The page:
For comprehensive, accessible information and the latest updates on COVID-19 vaccines generally, we recommend the three resources below. Alternatively, scroll down to find links related to specific questions or areas of interest.
How do vaccines work?
This article from the World Health Organization (WHO) explains how vaccines work with the immune system to protect us from pathogens, and why it is important to vaccinate lots of people within a community.
The short video above from Nature explains how vaccines train the immune system to protect us from disease, outlines the role of herd immunity, and describes different approaches to vaccine design.
The above graphics by Toby Morris accompany an article by Dr Siouxsie Wiles that explains the different approaches to vaccine design.
Aotearoa New Zealand’s vaccine portfolio
New Zealand has access arrangements for four COVID-19 vaccines, all of which have been provisionally approved by Medsafe:
- Pfizer/BioNTech – this mRNA vaccine has been the main COVID-19 vaccine used in New Zealand so far
- AstraZeneca – while Pfizer is the preferred vaccine for use in New Zealand, this viral vector vaccine is available for people who want a different option
- Janssen – this viral vector vaccine isn’t currently available for use in New Zealand
- Novavax – this protein vaccine is available for use in New Zealand, although it isn’t approved for use as a booster at this time
We have such a range of vaccine options because purchasing decisions were made before any vaccine had been proven to be safe and effective. This was a necessary investment decision to ensure timely vaccine access for all New Zealanders and for our Pacific neighbours. New Zealand is also a Covax member, supporting vaccine access in developing countries and expanding our own vaccine options through this international vaccine access arrangement.
See the Ministry of Health’s webpage for more information on New Zealand’s vaccine portfolio.
The Pfizer/BioNTech vaccine is RNA-based. It is the main vaccine being rolled out in New Zealand.
How the Pfizer vaccine for COVID-19 works – article by Dr Siouxsie Wiles and Toby Morris for The Spinoff
Nucleic acid vaccines – explainer from Gavi
RNA vaccines – infographic and explainer from Compound Interest
Pfizer vaccine explainer by the Immunisation Advisory Centre.
Watch Dr Ian Town explain how the mRNA vaccine works.
Aotearoa New Zealand’s vaccine roll-out
COVID-19 vaccines are available free of charge in Aotearoa New Zealand. To find out how to get your COVID-19 vaccination, including your booster, visit the government’s official COVID-19 website. To get proof of your vaccine status, visit the Ministry of Health’s vaccination record website.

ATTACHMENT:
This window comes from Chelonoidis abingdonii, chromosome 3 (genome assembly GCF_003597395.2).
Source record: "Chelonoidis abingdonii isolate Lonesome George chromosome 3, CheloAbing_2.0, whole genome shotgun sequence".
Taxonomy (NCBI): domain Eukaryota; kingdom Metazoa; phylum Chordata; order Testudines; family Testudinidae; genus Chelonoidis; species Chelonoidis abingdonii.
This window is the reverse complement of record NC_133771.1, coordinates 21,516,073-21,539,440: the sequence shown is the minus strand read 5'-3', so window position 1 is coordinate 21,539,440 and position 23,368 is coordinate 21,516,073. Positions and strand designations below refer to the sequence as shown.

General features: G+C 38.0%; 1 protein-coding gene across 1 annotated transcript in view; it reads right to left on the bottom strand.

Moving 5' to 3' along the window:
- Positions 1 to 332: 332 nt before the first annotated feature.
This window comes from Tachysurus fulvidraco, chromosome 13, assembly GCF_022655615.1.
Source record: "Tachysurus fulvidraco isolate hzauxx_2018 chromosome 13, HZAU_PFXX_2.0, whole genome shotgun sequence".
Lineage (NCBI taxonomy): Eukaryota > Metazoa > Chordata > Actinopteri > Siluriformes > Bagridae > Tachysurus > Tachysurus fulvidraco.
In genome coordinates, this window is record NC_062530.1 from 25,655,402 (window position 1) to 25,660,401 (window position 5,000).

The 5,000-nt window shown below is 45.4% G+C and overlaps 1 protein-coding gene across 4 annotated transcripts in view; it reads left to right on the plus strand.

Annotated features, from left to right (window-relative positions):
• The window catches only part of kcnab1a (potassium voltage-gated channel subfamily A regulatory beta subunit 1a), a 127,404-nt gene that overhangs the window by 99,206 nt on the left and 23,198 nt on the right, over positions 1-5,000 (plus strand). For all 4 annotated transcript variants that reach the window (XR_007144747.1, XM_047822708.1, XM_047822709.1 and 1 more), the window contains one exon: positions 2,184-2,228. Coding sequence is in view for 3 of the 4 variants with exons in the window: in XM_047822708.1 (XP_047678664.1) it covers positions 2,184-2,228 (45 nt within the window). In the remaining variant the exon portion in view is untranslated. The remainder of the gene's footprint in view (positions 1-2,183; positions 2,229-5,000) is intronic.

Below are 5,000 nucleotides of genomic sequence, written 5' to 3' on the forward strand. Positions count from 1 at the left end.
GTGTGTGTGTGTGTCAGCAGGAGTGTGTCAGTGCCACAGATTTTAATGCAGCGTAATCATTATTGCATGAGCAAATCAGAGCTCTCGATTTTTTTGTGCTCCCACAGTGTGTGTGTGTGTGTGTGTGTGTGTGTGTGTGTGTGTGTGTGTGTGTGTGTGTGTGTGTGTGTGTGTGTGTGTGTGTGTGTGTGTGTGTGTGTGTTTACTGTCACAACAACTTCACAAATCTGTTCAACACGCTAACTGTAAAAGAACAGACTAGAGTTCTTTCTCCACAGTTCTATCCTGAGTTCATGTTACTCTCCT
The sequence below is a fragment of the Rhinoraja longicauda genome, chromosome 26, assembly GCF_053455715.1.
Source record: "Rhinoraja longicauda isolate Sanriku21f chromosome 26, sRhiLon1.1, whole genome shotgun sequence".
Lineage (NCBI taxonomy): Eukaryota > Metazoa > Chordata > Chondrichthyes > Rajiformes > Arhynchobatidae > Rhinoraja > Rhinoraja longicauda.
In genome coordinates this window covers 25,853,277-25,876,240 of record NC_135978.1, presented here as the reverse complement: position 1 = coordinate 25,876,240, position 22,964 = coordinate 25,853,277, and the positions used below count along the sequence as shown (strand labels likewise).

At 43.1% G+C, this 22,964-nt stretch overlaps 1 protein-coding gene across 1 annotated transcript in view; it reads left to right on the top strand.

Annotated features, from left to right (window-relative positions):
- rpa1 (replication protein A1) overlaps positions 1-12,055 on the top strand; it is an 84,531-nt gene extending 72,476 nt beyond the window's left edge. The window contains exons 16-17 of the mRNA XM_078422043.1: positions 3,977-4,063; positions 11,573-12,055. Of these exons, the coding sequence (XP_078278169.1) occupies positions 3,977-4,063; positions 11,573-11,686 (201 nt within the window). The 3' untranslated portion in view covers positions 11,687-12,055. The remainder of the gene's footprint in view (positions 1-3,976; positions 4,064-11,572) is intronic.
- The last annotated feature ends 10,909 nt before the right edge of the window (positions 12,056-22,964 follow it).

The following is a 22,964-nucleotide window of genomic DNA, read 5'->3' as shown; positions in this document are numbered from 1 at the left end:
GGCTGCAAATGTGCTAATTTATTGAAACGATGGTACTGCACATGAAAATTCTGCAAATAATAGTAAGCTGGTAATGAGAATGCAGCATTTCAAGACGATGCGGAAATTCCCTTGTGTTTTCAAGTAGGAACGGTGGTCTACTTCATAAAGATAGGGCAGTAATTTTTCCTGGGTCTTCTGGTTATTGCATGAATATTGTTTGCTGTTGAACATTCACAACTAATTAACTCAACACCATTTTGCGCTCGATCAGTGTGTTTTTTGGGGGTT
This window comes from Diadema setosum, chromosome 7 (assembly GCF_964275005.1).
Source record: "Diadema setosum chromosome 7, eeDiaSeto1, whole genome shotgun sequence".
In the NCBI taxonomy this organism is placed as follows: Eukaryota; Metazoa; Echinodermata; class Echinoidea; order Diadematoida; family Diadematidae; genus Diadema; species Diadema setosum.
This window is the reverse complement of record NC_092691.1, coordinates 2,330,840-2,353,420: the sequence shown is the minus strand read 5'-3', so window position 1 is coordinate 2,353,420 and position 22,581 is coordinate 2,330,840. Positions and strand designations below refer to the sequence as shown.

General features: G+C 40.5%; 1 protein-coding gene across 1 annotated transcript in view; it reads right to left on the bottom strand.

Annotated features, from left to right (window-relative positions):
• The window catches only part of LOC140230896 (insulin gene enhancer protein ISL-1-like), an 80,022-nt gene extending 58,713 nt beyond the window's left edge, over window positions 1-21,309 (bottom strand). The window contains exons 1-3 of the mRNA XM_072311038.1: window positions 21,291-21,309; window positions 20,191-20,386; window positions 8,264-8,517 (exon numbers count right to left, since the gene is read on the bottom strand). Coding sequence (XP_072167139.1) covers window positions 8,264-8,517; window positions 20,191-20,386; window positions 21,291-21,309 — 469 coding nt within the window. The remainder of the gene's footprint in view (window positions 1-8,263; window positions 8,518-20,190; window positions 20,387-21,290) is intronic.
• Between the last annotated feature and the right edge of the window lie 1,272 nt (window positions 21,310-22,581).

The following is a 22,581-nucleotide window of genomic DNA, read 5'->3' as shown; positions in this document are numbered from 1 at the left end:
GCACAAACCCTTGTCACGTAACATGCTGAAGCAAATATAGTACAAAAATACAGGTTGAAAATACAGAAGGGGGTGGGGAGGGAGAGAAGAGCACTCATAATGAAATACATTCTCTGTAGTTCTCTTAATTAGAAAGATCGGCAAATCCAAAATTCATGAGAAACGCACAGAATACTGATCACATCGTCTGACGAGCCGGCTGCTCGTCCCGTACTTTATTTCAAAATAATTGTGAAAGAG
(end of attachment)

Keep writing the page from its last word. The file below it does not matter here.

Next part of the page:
Data on vaccine coverage in Aotearoa New Zealand can be found on the Ministry of Health’s website.
This explainer from WHO breaks down the different ingredients found in vaccines and steps the reader through the clinical trial process.
In Aotearoa New Zealand, a vaccine must be approved by Medsafe before it can be rolled out. Medsafe examines all available data to determine if a vaccine meets international and local requirements for safety, efficacy and quality. Read more at the links below.
The Immunisation Advisory Centre has made a video on vaccine safety. The video is also available in Te Reo Māori.
Dr Ashley Bloomfield and MedSafe Group Manager Chris James explain how vaccine approval works in New Zealand.
Aotearoa New Zealand’s vaccine strategy includes supporting equitable vaccine access internationally, and in particular helping our Pacific neighbours. This is the right thing to do, and will also help to reduce the emergence of new variants – we’re not safe until everyone is safe.
Our World in Data collates information on global COVID-19 vaccine coverage. Their world map showing the percentage of a country’s population that has received at least one COVID-19 vaccine dose reveals stark global disparities, with countries in the African continent in particular having very low vaccine coverage.
What about new variants?
Every time the virus makes a copy of itself, changes can be introduced into its genetic code. The accumulation of changes over time can lead to the emergence of new variants of the virus, which may have different properties.
WHO keeps track of variants of concern, paying particular attention to whether new variants are more transmissible, cause more severe disease, or are less able to be managed using existing vaccines, diagnostics or therapeutics. WHO has so far identified five variants of concern, including the Delta and Omicron variants. Both of these variants are more transmissible than the original version of the virus, and vaccine efficacy against Omicron is lower than for other variants, but is substantially increased if a person has a third (booster) dose.
The Ministry of Health regularly publishes updated information on variants.
The COVID-19 vaccine landscape
Beyond the four vaccines in New Zealand’s COVID-19 vaccine portfolio, there are hundreds more in various stages of development, including over 20 that are being used in other countries.
The London School of Hygiene and Tropical Medicine and New York Times maintain COVID-19 vaccine development trackers, and the World Health Organization maintains a list of vaccines that it has endorsed or is currently evaluating.
The four main vaccine types as explained by Gavi, the Vaccine Alliance.
Last updated: 22 April 2022